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Zero students proficient in math at 40% of Baltimore high schools, despite district receiving $1.6 billion from taxpayers
Photo by JEFF PACHOUD/AFP via Getty Images

Zero students proficient in math at 40% of Baltimore high schools, despite district receiving $1.6 billion from taxpayers

A recent state exam revealed that 40% of Baltimore high schools do not have a single student who is proficient in math, despite the district receiving $1.6 billion in taxpayer funds to improve the city's education system, according to test results obtained by WBFF.

The outlet received unredacted state test results for every school in the Baltimore City Public Schools district.

WBFF examined the results of the 32 Baltimore City high schools that took the state math exam last spring and found that 13 had zero students who tested at grade level for math. The outlet did not include Eager Street Academy, which is located in the Baltimore City Detention Center, in its analysis.

Nearly 75% of the 1,736 students who took the test at those 13 schools scored a one out of four, indicating that they are not even close to testing at grade level.

The Baltimore City Public Schools system received $1.6 billion in taxpayer funds last year to improve education after several schools scored poorly on tests. In addition, the district received another $799 million in federal COVID relief funds.

A 2017 report by WBFF also found that 13 schools had zero students testing at grade level for math. The outlet noted that many schools that missed the mark in 2017 were also on the spring 2023 list.

The spring test results have not yet been released to the public. When they are, WBFF noted that the results will be heavily redacted, making it difficult for parents and city residents to assess the schools' performance.

Earlier this year, the Maryland State Department of Education released 2022 test results for all Baltimore City Public Schools, revealing that 93% of third- through eighth-grade students were not proficient in math. According to WBFF, not one student tested at grade level at 23 city schools, including 10 high schools, eight elementary schools, three middle and high schools, and two elementary and middle schools. Another 20 public schools had only one or two students proficient in math.

At the time, Democratic Governor Wes Moore vowed to improve the state's schools and touted "the largest investment in public education by any governor in our state's history."

With those funds, Baltimore City Public Schools claimed it would expand professional development for teachers, launch summer learning programs, and provide extended learning periods at the end of the school day.

Despite the massive financial investments from taxpayers, the school system has failed to make noticeable improvements.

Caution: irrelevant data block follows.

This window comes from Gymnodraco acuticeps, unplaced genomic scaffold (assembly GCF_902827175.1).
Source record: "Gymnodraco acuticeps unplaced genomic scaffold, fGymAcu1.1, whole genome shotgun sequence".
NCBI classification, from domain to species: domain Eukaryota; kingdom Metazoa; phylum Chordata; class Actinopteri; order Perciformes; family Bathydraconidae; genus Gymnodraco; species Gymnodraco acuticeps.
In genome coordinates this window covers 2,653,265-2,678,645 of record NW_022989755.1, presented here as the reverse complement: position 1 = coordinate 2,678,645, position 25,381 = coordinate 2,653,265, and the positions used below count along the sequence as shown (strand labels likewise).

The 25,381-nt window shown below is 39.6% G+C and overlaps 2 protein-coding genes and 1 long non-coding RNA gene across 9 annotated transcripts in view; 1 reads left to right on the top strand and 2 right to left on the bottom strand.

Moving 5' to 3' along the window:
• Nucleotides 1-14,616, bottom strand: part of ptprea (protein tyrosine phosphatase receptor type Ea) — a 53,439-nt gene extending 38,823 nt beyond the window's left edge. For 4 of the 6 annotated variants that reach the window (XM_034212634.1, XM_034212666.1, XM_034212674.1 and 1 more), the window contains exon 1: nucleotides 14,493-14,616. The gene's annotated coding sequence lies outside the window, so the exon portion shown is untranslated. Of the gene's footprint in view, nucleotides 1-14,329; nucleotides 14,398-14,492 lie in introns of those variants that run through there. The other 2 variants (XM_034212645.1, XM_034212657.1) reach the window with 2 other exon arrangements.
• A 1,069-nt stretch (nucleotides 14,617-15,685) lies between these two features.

State Superintendent Mohammed Choudhury announced earlier this month that he would not seek another term. The Washington Post reported in July that Choudhury was accused of creating a "toxic" environment and displayed a "pattern of verbal bashing and diminishing others in the presence of staff members."

Choudhury largely denied the accusations. In a letter to the governor and legislative leaders, he wrote, "If there has ever been a moment where my passion in any way offended, confused, frustrated, or caused you pause — I am sorry, that was not and is not my intent."

In a statement to WBFF, the district said:

Baltimore City Public Schools (City Schools) appreciates recent one-time and ongoing increases in funding from our community. City Schools uses the funding to increase student achievement. Our complete 2023 Maryland Comprehensive Assessment Program (MCAP) math data paints a genuine picture of our progress.

But make no mistake: these recent increases do not diminish or patch over years of chronic underfunding that has directly contributed to our current outcomes. That recovery takes an equal or more significant amount of time to remediate.

Right now, the facts are clear: City Schools' students have earned two consecutive years of improved scores on the math MCAP following national decreases during the COVID pandemic. Seven of eight grade levels experienced growth in math between SY2021-22 and SY2022-23, mirroring growth in Maryland overall.

We acknowledge that some of our high school students continue to experience challenges in math following the pandemic, especially if they were struggling beforehand. Our students, staff, families, and community may visit https://www.baltimorecityschools.org/2023-MCAP-res... to learn more about our steps to improve student outcomes.

The work is underway to improve outcomes for students. But treating student achievement as an 'if-then' proposition does a great disservice to our community.

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